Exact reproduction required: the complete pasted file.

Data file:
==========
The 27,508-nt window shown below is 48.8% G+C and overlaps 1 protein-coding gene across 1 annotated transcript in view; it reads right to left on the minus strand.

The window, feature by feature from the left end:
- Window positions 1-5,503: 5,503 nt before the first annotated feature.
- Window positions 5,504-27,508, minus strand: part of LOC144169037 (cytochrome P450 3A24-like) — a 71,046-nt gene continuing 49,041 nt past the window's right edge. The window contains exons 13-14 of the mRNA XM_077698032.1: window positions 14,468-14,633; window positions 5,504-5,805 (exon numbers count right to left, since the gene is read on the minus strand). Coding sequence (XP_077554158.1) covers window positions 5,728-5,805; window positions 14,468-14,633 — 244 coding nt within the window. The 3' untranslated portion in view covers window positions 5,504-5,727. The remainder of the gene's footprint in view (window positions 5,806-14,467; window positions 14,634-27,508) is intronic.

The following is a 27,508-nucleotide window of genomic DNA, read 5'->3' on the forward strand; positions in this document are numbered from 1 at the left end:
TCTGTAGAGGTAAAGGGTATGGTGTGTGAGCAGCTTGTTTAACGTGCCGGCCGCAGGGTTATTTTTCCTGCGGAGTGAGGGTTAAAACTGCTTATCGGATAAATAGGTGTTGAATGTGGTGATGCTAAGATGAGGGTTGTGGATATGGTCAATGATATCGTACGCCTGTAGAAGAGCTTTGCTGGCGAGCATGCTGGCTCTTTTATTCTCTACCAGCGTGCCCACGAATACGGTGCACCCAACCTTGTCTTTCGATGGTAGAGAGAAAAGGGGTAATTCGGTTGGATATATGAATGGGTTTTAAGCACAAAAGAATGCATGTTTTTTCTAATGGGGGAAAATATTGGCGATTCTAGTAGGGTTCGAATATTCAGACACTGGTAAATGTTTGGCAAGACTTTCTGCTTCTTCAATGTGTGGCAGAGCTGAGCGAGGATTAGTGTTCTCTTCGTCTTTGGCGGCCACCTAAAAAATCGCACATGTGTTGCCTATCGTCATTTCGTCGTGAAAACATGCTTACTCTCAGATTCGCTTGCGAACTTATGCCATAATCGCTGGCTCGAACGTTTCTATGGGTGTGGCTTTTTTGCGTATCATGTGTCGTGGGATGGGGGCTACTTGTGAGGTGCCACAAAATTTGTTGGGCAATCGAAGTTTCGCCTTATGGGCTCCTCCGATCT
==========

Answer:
The 27,508-nt window shown below is 48.8% G+C and overlaps 1 protein-coding gene across 1 annotated transcript in view; it reads right to left on the minus strand.

The window, feature by feature from the left end:
- Window positions 1-5,503: 5,503 nt before the first annotated feature.
- Window positions 5,504-27,508, minus strand: part of LOC144169037 (cytochrome P450 3A24-like) — a 71,046-nt gene continuing 49,041 nt past the window's right edge. The window contains exons 13-14 of the mRNA XM_077698032.1: window positions 14,468-14,633; window positions 5,504-5,805 (exon numbers count right to left, since the gene is read on the minus strand). Coding sequence (XP_077554158.1) covers window positions 5,728-5,805; window positions 14,468-14,633 — 244 coding nt within the window. The 3' untranslated portion in view covers window positions 5,504-5,727. The remainder of the gene's footprint in view (window positions 5,806-14,467; window positions 14,634-27,508) is intronic.

The following is a 27,508-nucleotide window of genomic DNA, read 5'->3' on the forward strand; positions in this document are numbered from 1 at the left end:
TCTGTAGAGGTAAAGGGTATGGTGTGTGAGCAGCTTGTTTAACGTGCCGGCCGCAGGGTTATTTTTCCTGCGGAGTGAGGGTTAAAACTGCTTATCGGATAAATAGGTGTTGAATGTGGTGATGCTAAGATGAGGGTTGTGGATATGGTCAATGATATCGTACGCCTGTAGAAGAGCTTTGCTGGCGAGCATGCTGGCTCTTTTATTCTCTACCAGCGTGCCCACGAATACGGTGCACCCAACCTTGTCTTTCGATGGTAGAGAGAAAAGGGGTAATTCGGTTGGATATATGAATGGGTTTTAAGCACAAAAGAATGCATGTTTTTTCTAATGGGGGAAAATATTGGCGATTCTAGTAGGGTTCGAATATTCAGACACTGGTAAATGTTTGGCAAGACTTTCTGCTTCTTCAATGTGTGGCAGAGCTGAGCGAGGATTAGTGTTCTCTTCGTCTTTGGCGGCCACCTAAAAAATCGCACATGTGTTGCCTATCGTCATTTCGTCGTGAAAACATGCTTACTCTCAGATTCGCTTGCGAACTTATGCCATAATCGCTGGCTCGAACGTTTCTATGGGTGTGGCTTTTTTGCGTATCATGTGTCGTGGGATGGGGGCTACTTGTGAGGTGCCACAAAATTTGTTGGGCAATCGAAGTTTCGCCTTATGGGCTCCTCCGATCT